Staff Retention

Date Published: 24-10-2018

With more businesses in East Anglia looking to hire talented individuals than at any point in recent times, there can be no doubt that companies are more likely to try to retain their best people.

 

Don’t be naïve. Whether you like it or not, your best people are being proactively coveted by other businesses. Eventually their head will be turned and they’ll decide to move on. You then have a choice; make them an ‘offer they cannot refuse’ to stay, or let them go with your best wishes, and seek to replace them.

 

With skills shortages not showing any sign of receding, the easiest option often is to increase their salary to get them to stay, but is it the right one?

 

Well, no. Whilst it might make them stay initially, it’s unlikely to be a long term solution. It’s like taking paracetamol for an impacted wisdom tooth. It will stop the pain, but only temporarily.

 

You might be surprised to hear that research shows that 64% of people who accept a counteroffer begin seeking a new role again within just 3 months. More startlingly is that 82% have left the role within 6 months, meaning all you did was cost yourself even more than it would have to replace in the first place, plus what other damage has been done?

 

Simon Brown, Managing Director at Cooper Lomaz says “Never underestimate the domino effect a single counteroffer can have on your team. If word spreads that you’ve made a counteroffer, you might have to have difficult conversations with others who now want a pay rise too.  I believe you have to ask yourself why this person got themselves a job offer with another business, accepted it, agreed a start date and is now sat in front of you. Something clearly has gone wrong along the way to get to this point other than just the desire for more salary.”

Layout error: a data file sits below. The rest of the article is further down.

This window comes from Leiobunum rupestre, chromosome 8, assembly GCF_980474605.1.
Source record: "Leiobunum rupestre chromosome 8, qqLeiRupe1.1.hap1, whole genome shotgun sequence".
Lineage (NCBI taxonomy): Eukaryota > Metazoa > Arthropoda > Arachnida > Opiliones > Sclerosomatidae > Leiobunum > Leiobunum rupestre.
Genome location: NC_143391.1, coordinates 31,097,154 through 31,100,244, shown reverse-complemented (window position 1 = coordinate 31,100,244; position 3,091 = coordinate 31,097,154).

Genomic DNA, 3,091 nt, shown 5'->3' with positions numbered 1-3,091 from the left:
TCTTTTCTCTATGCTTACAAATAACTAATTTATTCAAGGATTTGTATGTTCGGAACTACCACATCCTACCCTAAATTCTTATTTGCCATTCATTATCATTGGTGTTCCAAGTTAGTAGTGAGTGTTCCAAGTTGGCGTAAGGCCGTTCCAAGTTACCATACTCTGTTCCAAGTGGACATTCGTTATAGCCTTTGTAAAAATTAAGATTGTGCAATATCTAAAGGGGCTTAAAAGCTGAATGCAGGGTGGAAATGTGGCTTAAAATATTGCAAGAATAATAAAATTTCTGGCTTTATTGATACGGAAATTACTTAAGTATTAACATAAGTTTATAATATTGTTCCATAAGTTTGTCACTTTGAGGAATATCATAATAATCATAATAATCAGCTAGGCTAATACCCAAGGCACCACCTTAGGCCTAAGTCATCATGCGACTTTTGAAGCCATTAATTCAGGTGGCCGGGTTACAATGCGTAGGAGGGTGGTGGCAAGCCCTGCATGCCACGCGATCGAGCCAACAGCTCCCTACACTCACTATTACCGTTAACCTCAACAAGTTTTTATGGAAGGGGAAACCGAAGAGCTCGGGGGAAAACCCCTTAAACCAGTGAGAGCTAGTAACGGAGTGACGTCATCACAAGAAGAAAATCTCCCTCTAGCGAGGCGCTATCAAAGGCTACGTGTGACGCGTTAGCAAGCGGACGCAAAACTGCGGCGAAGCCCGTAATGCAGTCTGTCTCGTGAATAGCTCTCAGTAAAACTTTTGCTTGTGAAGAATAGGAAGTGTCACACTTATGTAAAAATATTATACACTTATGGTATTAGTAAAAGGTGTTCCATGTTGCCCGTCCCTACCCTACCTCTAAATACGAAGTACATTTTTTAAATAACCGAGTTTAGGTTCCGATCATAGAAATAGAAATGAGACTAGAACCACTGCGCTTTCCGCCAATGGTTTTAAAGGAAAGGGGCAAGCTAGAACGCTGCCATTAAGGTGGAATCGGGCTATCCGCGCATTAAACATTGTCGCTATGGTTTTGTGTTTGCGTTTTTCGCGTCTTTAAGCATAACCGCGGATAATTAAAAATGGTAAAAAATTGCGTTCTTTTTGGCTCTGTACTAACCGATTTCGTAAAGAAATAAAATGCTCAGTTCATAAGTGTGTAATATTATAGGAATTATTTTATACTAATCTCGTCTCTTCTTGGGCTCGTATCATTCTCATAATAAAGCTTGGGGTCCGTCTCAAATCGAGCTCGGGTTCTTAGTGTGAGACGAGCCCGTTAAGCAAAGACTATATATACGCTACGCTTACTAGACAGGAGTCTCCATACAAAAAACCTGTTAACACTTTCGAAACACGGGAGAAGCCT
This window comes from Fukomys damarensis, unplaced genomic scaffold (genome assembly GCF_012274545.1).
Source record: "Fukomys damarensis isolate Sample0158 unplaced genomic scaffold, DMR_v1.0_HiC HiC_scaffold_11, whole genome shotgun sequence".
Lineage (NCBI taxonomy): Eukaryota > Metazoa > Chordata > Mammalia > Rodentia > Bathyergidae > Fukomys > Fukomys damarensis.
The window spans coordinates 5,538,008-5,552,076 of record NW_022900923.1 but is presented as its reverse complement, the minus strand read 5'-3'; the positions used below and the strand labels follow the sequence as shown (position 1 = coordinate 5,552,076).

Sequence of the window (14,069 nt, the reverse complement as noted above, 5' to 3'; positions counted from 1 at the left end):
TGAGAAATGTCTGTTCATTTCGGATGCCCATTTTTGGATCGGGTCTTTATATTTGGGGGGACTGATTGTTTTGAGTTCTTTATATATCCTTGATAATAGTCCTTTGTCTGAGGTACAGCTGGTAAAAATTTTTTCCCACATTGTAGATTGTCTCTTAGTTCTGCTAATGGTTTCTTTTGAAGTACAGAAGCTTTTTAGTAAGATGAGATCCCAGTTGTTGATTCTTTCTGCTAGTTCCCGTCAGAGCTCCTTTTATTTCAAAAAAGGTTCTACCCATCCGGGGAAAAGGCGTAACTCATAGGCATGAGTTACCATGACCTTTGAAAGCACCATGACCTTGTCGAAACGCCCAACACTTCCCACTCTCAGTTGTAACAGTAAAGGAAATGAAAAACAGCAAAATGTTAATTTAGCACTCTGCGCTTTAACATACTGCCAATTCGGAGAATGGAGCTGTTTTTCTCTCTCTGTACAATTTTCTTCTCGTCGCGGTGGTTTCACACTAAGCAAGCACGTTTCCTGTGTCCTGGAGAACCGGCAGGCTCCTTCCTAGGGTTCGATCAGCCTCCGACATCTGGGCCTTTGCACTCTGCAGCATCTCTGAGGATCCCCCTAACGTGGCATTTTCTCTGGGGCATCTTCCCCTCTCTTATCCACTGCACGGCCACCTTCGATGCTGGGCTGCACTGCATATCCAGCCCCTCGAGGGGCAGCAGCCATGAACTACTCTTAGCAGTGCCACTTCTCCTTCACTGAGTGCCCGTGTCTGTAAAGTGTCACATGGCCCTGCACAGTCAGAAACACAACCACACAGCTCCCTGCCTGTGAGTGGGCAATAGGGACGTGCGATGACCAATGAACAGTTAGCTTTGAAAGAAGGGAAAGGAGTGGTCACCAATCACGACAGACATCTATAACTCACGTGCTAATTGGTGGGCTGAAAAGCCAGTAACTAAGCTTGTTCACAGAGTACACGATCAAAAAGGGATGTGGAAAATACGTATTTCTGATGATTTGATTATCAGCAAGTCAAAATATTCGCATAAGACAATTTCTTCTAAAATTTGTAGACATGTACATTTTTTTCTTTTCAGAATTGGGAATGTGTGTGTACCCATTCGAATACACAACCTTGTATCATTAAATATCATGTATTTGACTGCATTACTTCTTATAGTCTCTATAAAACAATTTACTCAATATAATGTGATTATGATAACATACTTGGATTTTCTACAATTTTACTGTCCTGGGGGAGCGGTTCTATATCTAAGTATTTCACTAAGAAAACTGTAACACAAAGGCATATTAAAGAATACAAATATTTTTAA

Instead of trying to retain your best people once they’ve decided to leave, it’s important that you identify what might make them look in the first place. Whilst each person is unique, there are some common trends of what is making people think about a change. The Cooper Lomaz Salary Survey shows that a ‘better opportunity for their career’ would tempt 65% of people into looking, with 40% also saying an improved work-life balance would make them change jobs. Instead of throwing a few thousand £ at people once they’ve decided to leave, why not tackle the problem at the source?

 

People stay in a company where they feel valued and their personal and professional needs are met. You need to ask yourself, are you investing time in doing this, or are you burying your head in the sand and hoping a last minute counteroffer will be enough?